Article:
Wednesday, August 16, 2006

If all your friends jumped off a bridge, would you do that too?

The only time I wonder if I'm missing out on anything is when I watch too much daytime television. I want to stress here that it's not that I actually feel I'm missing out, it's that I *wonder* if I'm missing out. It's really the "what's wrong with me" factor.

It's odd, because I spent the entire weekend with my husband at a gaming convention, spending time with friends, meeting new ones, staying out 'til the wee hours, staring in wonder at the families with kids and wondering how they could possibly do this convention with them. Of course they experience the Con differently than we do, spending more time at the Yu-Gi-Oh! booth than with their own friends, and it was really cute to see the dads who were helping their sons with their Dungeons & Dragons games. But, as usual, the moment I get a glimmer of "I could do that", I get hit in the face with "oh my gods I could NEVER do that".

I feel fortunate that I know before making the leap that I am not equipped to handle being a mom. And I feel like I beat a dead horse on this, but I hear the women on these talk shows speak about how it's the best thing in the world to be a mom, etc etc etc, and when this happens, I ask myself "why don't I want that?"

I read and hear it implied that if I don't want children, I must be suppressing my natural instincts, that I'm fighting against a desire because I want something else. Even within the childfree community I hear about people and their surrogate children (usually pets), or finding a replacement for kids, or an alternate outlet for maternal feelings. As much as I love my cat and consider him part of our family, I don't consider him a child-replacement. There's no need for one.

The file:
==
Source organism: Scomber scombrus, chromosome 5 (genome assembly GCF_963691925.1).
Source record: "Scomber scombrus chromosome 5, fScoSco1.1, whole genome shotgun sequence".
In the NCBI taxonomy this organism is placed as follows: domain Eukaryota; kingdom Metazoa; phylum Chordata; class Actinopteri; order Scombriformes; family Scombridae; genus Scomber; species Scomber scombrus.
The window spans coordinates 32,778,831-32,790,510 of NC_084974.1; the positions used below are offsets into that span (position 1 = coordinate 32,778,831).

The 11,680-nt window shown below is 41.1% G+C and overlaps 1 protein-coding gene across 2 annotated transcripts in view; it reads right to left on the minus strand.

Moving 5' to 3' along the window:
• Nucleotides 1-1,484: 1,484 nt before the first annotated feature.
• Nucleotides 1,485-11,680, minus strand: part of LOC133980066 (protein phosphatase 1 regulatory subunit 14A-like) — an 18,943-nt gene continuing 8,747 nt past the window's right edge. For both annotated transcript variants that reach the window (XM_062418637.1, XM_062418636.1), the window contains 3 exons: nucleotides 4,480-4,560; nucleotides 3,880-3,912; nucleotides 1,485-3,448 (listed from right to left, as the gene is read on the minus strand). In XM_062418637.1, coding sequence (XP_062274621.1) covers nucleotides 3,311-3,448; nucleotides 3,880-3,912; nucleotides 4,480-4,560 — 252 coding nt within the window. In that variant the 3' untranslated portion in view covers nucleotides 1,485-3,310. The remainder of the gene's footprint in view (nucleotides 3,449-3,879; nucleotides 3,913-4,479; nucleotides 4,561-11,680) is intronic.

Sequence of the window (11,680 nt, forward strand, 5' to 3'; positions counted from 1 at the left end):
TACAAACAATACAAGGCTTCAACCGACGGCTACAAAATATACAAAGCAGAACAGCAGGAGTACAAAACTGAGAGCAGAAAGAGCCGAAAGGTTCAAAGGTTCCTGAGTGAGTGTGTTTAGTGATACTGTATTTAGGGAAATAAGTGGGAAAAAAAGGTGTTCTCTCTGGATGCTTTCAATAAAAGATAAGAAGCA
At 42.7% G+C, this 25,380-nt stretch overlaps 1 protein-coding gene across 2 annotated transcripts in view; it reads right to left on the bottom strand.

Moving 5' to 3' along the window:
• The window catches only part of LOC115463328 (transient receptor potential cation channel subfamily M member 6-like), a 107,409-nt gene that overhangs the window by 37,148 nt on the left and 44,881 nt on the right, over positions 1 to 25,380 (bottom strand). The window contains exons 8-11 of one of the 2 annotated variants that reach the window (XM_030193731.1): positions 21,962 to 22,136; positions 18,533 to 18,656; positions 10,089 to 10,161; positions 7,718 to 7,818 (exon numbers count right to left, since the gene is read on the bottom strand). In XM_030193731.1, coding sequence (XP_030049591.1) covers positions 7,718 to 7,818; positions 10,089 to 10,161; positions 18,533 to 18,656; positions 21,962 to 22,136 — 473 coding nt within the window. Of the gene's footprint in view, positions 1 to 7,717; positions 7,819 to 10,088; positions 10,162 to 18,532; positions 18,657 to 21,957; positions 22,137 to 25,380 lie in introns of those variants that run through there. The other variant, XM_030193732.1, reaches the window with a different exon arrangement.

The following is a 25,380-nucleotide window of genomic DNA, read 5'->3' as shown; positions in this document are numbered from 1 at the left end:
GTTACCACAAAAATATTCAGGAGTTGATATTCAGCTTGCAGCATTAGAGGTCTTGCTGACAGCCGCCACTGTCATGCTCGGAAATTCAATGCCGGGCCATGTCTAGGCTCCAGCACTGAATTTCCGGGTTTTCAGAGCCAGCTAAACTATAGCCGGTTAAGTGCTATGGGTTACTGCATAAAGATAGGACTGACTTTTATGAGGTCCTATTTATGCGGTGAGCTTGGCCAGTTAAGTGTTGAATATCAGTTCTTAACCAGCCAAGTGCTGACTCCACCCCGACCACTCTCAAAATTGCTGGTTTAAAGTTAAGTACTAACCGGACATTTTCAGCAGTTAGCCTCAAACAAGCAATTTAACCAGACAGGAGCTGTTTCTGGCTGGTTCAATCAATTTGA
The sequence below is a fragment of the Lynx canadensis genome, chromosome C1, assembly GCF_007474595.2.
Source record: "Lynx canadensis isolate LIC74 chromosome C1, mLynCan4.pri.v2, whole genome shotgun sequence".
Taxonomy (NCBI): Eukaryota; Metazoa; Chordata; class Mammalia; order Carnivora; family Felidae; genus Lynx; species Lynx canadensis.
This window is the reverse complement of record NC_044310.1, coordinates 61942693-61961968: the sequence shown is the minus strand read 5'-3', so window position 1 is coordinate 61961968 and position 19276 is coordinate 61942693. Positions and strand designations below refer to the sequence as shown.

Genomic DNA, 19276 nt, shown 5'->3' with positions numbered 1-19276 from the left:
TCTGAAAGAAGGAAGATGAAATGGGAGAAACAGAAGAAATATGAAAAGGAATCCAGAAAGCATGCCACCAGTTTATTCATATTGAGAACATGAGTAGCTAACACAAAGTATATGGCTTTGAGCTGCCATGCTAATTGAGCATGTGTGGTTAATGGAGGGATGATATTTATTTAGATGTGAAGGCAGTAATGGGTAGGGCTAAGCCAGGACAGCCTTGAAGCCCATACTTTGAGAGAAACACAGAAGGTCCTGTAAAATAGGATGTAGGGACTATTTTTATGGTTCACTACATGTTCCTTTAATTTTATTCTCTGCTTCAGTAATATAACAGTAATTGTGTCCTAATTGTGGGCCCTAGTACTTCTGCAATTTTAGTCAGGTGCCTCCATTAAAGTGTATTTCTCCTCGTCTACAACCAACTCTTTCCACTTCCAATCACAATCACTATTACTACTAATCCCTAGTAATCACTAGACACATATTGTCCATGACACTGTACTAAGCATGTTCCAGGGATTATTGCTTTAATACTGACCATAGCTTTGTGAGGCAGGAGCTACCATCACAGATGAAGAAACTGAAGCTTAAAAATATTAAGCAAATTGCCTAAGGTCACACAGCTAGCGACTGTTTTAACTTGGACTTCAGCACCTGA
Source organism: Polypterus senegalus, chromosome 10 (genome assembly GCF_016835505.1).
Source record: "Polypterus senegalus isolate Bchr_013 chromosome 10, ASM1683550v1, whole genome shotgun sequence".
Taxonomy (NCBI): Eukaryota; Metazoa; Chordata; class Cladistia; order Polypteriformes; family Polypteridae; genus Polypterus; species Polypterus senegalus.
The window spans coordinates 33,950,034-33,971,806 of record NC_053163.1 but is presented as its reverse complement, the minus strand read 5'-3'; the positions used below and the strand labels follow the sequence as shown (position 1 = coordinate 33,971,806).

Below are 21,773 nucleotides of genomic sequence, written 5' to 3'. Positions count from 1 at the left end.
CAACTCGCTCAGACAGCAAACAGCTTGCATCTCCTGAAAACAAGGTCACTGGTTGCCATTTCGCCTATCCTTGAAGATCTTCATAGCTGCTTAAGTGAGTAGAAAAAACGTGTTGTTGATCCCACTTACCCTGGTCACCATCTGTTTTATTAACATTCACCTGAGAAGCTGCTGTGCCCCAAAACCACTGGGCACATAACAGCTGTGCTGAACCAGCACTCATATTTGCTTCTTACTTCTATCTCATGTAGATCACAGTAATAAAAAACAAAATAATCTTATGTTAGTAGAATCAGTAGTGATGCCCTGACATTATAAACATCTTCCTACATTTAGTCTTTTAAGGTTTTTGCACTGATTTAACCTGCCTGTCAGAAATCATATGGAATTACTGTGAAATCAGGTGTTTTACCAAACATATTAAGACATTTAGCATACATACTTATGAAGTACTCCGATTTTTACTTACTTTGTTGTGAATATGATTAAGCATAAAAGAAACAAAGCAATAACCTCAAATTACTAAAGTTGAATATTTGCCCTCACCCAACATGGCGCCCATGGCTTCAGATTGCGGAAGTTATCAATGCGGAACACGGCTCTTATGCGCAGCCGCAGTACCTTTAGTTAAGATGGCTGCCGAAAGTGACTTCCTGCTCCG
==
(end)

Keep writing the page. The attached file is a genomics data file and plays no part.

I don't feel like I'm missing out on motherhood any more than I'm missing out on, say, the skydiving outing my friends are doing in a couple weeks. They can go ahead, have fun, tell me how I'm missing out on a good time; but if it's something I have no desire to do, that I fear and find unpleasant at the mere thought, then how can I be missing out on it? Sure, if you want to do something and chicken out because of fear, there might be some regret. It's not that I fear it -- it's that I don't want to do it.

Building analogies helps me understand my feelings and realize they're okay. I think when I watch daytime TV and start feeling this way it's because I'm looking at my situation and seeing it through the Mommy filter. I'm glad I have this blog to sort out my feelings. I'm much better than I was at the beginning of this post.

1 comment:

Robin said...

Yeah, I do the same thing more often than not but I'm still young-ish which is why I think it floods my head so much.

I think of it kind of like religion. I'm not religious and I see all these Christians that are so into their beliefs and I wonder why it doesn't register with me...I wonder if I'm missing out on something sometimes...